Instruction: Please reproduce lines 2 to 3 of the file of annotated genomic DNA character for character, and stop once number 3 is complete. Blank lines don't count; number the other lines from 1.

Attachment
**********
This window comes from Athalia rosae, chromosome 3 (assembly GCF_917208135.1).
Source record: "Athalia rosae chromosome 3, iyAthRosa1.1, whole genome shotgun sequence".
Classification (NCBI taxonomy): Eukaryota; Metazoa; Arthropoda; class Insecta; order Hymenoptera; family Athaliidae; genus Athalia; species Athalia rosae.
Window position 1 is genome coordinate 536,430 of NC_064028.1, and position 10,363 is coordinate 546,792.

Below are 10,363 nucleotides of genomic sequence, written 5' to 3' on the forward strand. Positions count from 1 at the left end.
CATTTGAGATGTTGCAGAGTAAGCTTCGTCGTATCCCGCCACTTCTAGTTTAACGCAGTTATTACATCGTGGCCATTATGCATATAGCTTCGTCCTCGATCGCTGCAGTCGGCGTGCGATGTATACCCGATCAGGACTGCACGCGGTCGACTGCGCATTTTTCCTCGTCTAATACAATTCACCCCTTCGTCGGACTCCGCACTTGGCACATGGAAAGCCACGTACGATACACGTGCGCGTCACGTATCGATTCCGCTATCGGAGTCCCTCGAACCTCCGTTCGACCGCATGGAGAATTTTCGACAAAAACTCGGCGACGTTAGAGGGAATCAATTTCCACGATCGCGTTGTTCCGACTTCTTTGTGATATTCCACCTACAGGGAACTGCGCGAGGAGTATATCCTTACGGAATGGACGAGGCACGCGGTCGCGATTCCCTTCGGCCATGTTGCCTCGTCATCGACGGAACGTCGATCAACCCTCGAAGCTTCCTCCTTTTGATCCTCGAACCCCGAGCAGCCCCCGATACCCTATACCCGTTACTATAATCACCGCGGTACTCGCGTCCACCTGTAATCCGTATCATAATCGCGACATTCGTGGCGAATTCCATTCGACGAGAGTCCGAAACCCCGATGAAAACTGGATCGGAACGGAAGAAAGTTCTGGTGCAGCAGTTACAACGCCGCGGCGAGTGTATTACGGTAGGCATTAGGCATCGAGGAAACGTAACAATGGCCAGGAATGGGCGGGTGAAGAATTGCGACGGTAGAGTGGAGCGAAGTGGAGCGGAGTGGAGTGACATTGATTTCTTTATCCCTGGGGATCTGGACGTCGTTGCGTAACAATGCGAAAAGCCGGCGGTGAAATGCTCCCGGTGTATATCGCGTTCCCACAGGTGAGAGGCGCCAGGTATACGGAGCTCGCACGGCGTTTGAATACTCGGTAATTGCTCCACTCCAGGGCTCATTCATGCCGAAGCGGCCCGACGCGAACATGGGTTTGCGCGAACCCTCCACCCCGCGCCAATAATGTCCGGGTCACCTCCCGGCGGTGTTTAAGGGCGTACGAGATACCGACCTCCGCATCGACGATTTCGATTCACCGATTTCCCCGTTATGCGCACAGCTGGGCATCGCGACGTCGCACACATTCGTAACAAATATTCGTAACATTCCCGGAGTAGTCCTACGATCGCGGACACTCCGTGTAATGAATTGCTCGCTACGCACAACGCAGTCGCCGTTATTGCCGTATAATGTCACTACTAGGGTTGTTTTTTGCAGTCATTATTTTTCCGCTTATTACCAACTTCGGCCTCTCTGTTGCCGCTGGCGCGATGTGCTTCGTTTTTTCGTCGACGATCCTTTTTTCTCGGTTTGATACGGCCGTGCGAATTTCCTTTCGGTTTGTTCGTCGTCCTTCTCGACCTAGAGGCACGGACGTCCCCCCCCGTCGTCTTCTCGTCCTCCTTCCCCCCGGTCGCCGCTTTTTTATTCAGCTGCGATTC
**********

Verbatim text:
Source record: "Athalia rosae chromosome 3, iyAthRosa1.1, whole genome shotgun sequence".
Classification (NCBI taxonomy): Eukaryota; Metazoa; Arthropoda; class Insecta; order Hymenoptera; family Athaliidae; genus Athalia; species Athalia rosae.